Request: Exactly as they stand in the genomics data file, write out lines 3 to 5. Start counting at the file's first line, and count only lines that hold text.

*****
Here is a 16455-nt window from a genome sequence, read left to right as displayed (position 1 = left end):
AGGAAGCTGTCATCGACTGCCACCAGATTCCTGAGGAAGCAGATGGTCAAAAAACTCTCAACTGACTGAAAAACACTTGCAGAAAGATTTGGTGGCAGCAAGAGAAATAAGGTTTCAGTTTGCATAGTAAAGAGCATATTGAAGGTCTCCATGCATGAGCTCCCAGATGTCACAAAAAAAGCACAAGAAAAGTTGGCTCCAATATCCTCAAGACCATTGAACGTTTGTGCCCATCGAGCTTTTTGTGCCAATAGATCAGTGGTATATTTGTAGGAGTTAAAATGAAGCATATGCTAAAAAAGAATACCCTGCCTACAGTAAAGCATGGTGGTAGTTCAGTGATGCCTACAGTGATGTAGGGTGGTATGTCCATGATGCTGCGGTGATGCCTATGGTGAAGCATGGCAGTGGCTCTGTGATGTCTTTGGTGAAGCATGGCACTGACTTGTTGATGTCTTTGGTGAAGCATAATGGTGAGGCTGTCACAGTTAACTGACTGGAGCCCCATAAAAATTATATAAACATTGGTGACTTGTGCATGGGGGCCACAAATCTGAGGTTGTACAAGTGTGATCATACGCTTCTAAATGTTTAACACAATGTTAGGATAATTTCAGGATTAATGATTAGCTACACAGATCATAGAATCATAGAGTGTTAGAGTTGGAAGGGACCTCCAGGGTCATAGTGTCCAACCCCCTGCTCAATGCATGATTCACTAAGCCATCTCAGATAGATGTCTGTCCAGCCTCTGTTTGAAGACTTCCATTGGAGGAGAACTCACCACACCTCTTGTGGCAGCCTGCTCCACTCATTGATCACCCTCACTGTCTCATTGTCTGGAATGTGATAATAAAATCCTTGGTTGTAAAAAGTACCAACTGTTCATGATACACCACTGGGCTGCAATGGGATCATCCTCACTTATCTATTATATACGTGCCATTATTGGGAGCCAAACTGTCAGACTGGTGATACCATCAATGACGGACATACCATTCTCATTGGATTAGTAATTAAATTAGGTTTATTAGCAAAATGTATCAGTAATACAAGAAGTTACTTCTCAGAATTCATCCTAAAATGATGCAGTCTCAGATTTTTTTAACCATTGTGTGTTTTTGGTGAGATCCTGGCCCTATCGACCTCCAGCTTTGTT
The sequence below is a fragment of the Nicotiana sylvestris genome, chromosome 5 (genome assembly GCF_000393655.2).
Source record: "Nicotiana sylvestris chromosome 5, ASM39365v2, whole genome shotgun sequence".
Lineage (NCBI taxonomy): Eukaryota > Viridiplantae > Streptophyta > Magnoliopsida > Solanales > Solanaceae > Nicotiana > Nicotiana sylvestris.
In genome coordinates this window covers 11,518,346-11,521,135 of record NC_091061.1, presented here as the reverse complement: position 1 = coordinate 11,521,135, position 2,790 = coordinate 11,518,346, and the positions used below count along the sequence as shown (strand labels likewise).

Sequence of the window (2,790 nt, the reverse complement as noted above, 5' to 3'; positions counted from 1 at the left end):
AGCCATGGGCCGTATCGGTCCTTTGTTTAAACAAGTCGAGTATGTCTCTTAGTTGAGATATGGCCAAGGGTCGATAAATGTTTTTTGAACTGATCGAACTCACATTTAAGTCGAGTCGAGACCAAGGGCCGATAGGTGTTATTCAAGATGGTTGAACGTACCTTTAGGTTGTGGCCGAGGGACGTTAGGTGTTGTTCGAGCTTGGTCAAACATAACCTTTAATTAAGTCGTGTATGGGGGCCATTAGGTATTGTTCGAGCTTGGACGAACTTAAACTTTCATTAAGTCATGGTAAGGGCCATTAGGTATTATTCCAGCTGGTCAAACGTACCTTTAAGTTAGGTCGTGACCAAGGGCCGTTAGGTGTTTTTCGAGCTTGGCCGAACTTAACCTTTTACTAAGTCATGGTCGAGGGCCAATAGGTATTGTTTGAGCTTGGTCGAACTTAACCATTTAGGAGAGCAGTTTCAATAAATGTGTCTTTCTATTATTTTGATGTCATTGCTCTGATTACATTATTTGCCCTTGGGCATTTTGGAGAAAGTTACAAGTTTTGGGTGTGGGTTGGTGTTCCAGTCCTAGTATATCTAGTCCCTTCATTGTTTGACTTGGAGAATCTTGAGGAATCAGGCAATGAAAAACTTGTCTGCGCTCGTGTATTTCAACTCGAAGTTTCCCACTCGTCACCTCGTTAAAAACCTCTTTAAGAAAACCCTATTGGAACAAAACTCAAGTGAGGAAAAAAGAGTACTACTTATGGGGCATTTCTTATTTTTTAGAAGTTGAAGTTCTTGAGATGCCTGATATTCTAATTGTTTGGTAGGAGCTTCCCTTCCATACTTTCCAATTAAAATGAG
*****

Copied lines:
The sequence below is a fragment of the Nicotiana sylvestris genome, chromosome 5 (genome assembly GCF_000393655.2).
Source record: "Nicotiana sylvestris chromosome 5, ASM39365v2, whole genome shotgun sequence".
Lineage (NCBI taxonomy): Eukaryota > Viridiplantae > Streptophyta > Magnoliopsida > Solanales > Solanaceae > Nicotiana > Nicotiana sylvestris.